Are there any Linux programs that can open specific versions of a pdf file under revision control with git.

I have been using subversion for version control with my latex documents, but I am giving git a try now. I have been using kdesvn as a gui; in the log history view, selecting a specific revision, one can right click on a pdf file committed and `cat this version'. The corresponding revision of the pdf file is opened in a pdf viewer.

Is there a git revision history viewer for linux which can do the same? I have tried gitk, gitg, qgit, git-cola, git-eye, giggle, smartgit and gitextension with no luck (at least I have not figured out how to do it in any of these). Of the one's that show anything of a pdf file the output is useless. Some can open the pdf with an external application, but only the most recent version. Some have the option to save a specific version of a pdf file; typically I want to look over a file and see how it looked, I don't need to save it.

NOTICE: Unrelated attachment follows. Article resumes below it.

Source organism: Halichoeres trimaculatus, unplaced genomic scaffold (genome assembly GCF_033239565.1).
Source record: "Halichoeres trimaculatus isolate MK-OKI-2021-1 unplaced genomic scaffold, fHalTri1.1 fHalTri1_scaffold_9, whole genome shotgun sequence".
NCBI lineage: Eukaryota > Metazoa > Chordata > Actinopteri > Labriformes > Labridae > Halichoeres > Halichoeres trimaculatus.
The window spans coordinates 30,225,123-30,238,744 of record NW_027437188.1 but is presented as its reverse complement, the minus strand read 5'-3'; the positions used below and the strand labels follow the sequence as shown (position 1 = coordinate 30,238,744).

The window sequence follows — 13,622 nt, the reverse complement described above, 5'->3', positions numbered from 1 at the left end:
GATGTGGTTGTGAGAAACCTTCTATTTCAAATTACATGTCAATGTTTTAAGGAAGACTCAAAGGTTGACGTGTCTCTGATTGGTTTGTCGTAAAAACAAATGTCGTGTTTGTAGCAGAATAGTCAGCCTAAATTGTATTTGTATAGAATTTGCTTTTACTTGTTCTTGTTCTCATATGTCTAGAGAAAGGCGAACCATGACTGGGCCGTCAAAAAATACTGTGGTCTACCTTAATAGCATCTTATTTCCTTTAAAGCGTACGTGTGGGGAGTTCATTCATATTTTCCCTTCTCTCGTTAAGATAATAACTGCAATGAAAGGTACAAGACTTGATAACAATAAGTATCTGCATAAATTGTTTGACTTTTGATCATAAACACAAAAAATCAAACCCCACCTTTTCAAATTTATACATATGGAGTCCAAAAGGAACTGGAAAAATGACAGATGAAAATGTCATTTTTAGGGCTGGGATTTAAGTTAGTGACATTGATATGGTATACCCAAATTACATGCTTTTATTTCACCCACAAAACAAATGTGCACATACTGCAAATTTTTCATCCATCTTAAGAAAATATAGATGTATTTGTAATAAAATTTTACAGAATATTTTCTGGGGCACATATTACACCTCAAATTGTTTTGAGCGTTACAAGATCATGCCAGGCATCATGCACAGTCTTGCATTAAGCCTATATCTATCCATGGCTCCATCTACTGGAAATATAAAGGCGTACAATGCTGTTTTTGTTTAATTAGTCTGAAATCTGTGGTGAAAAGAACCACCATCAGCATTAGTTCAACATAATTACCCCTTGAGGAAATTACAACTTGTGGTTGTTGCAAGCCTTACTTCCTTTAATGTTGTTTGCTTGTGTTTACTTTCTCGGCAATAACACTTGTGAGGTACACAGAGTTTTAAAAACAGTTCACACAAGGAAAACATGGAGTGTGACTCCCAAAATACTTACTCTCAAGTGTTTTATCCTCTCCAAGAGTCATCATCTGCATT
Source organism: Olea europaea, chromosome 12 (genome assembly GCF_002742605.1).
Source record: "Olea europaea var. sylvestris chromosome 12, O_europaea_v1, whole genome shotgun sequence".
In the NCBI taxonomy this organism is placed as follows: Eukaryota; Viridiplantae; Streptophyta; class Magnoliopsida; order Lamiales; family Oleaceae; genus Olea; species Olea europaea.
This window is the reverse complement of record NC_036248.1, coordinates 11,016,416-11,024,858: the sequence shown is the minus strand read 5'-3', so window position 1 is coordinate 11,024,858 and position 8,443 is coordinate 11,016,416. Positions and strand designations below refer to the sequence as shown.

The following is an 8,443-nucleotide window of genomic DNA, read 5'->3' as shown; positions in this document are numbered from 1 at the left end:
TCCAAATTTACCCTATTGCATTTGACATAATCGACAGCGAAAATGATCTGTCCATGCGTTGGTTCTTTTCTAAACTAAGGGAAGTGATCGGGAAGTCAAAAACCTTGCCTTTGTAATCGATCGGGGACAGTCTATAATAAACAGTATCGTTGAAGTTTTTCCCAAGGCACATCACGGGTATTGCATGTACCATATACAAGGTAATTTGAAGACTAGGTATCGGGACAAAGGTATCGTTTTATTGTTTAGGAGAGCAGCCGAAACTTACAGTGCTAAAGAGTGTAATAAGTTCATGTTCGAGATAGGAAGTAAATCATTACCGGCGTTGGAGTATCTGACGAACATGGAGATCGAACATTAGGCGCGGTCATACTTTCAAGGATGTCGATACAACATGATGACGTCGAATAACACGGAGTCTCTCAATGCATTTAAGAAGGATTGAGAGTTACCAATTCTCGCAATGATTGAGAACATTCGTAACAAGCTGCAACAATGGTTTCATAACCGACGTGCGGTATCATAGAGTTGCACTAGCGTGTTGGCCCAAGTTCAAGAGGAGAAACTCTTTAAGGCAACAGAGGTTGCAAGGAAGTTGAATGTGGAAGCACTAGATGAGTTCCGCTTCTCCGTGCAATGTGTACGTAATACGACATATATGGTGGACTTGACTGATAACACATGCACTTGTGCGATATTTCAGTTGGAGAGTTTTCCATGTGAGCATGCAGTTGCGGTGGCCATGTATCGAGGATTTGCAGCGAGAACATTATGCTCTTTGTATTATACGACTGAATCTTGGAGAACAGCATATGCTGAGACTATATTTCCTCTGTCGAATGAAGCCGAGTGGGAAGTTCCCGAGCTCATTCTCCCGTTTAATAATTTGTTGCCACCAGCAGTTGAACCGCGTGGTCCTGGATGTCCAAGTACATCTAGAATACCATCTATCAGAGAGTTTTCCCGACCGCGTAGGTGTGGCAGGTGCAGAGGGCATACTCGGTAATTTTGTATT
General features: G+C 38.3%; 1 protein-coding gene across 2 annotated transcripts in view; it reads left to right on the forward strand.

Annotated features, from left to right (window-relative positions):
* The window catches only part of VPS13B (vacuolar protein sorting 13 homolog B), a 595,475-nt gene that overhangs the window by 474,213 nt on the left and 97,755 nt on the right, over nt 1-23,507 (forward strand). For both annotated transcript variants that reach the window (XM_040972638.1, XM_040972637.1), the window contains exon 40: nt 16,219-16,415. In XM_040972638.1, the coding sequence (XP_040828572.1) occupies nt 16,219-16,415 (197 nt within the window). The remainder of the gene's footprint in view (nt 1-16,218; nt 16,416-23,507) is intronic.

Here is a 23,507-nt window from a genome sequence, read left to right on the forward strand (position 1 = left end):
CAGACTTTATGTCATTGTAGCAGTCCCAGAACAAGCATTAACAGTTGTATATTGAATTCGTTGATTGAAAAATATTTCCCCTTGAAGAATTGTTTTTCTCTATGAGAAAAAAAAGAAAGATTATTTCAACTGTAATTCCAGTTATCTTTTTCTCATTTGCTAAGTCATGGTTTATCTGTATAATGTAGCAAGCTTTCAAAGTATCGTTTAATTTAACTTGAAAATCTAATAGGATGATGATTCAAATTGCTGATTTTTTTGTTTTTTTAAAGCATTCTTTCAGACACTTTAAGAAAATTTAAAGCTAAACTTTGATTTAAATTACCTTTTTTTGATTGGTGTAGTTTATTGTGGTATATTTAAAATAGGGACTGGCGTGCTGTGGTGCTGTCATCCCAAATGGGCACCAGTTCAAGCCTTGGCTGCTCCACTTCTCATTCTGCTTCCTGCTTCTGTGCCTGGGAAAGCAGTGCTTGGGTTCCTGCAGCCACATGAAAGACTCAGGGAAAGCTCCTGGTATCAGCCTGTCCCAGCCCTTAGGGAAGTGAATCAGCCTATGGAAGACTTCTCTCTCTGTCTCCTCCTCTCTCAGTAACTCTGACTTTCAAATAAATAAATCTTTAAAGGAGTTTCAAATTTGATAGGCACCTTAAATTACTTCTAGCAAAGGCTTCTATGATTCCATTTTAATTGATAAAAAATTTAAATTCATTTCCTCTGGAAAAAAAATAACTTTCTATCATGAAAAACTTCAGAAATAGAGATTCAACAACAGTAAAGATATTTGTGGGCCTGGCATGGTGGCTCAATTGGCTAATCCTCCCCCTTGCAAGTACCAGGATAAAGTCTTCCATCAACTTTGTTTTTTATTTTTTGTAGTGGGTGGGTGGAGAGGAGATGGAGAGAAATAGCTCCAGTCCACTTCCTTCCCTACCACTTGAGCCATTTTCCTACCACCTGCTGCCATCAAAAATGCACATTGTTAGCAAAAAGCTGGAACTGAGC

I know this can be done from the command line, I'm asking specifically about a gui for it. Is there something I missed in the programs mentioned above, or one I missed?

  • 4
    This question appears to be off-topic because it is about manipulation of pdf files (and not TeX/LaTeX manipulation of them) not creation of pdf from Tex sources – Guido Nov 24 '14 at 4:23
  • 1
    I have a shell script that does exactly this. I'll post details when I have time. I think that this question is of sufficient general interest to people using latex so I have voted against closing it. – Andrew Nov 24 '14 at 5:34
  • 2
    @Guido I think that this is actually a latex question. At least the way that I solve this is using latex:) – Andrew Nov 24 '14 at 5:48
  • 2
    A simple git checkout REVISION && latekmk file -pdf && evince file.pdf && git checkout HEAD should do what you want, or not? – Habi Nov 24 '14 at 9:05
  • 2
    A PDF that is generated from a latex file is the same as a class, jar, exe or other file that is compiled from source. It should not be under version control in the first place. Every time you compile the PDF, it will be marked as changed, even if the latex file hasn't, due to time stamps, etc. If you want to see a specific version of the document, checkout that version's revision and compile it. – ThomasH Nov 29 '14 at 11:59

Your Answer

By clicking “Post Your Answer”, you agree to our terms of service, privacy policy and cookie policy

Browse other questions tagged or ask your own question.